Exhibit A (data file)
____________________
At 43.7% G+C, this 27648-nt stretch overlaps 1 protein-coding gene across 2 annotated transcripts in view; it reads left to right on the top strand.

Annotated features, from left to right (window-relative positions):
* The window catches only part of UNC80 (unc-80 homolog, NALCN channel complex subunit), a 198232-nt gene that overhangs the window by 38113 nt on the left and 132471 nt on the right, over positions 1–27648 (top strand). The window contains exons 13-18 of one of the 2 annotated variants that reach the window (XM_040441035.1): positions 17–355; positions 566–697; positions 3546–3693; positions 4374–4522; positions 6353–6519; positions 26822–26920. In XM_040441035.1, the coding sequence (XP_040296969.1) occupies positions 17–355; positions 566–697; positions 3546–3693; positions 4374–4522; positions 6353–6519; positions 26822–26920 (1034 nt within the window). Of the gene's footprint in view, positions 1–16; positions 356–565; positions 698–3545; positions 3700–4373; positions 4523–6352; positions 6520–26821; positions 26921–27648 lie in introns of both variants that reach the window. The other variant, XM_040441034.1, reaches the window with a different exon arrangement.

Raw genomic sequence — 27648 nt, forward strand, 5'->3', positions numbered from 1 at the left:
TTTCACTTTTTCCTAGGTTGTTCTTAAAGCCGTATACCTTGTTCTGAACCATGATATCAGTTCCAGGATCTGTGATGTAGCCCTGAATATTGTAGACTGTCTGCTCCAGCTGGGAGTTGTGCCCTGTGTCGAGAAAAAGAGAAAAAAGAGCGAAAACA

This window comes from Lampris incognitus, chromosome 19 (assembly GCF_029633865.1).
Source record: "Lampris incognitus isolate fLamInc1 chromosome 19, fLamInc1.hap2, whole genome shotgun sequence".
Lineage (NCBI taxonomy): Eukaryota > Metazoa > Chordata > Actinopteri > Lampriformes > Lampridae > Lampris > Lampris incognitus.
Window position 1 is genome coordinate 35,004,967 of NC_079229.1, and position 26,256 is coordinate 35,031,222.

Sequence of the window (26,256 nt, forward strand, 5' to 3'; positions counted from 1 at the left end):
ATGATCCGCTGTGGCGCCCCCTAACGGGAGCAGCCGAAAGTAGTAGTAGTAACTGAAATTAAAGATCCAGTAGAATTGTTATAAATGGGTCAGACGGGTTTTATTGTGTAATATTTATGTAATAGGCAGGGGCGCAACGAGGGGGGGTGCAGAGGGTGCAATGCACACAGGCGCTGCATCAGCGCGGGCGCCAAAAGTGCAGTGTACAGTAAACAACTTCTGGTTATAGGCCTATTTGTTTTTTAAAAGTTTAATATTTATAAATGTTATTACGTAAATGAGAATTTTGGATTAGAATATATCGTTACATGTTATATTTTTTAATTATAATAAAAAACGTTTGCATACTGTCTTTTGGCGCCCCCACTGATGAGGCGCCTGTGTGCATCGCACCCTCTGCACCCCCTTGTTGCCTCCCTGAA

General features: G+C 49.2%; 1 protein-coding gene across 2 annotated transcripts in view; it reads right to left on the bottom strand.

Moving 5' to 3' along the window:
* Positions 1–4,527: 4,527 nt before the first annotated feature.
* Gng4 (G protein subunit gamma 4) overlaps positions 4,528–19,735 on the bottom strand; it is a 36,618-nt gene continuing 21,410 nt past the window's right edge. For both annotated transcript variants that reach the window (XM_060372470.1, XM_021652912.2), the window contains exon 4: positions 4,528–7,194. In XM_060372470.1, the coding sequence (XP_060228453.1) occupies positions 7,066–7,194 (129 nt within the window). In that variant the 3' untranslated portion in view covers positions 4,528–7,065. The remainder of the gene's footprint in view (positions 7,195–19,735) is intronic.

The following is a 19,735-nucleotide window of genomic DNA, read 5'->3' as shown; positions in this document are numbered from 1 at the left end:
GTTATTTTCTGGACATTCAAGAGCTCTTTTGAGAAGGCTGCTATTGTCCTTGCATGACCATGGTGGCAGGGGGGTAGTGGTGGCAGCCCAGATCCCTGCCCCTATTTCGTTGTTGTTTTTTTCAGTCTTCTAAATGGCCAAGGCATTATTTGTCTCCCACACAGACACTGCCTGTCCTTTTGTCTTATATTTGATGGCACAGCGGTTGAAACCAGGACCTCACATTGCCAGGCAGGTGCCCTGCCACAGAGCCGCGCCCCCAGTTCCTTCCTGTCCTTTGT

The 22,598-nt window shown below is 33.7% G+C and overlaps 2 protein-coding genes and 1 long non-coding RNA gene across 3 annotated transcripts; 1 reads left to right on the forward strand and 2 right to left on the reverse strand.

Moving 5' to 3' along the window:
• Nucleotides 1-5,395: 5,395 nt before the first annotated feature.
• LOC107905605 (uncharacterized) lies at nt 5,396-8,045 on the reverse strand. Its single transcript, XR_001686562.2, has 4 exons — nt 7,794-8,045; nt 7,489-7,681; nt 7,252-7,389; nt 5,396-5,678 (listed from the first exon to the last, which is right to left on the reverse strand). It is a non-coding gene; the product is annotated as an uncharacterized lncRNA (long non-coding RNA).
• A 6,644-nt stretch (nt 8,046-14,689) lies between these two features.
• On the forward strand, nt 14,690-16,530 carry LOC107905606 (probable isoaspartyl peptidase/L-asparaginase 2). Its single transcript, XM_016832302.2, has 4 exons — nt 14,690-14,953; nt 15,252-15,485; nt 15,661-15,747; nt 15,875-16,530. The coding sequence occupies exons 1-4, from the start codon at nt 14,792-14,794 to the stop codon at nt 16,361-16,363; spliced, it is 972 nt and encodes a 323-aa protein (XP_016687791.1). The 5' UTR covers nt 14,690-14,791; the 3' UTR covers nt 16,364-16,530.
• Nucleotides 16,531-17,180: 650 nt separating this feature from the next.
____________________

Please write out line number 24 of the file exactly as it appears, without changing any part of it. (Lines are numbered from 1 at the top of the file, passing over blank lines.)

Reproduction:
• Nucleotides 16,531-17,180: 650 nt separating this feature from the next.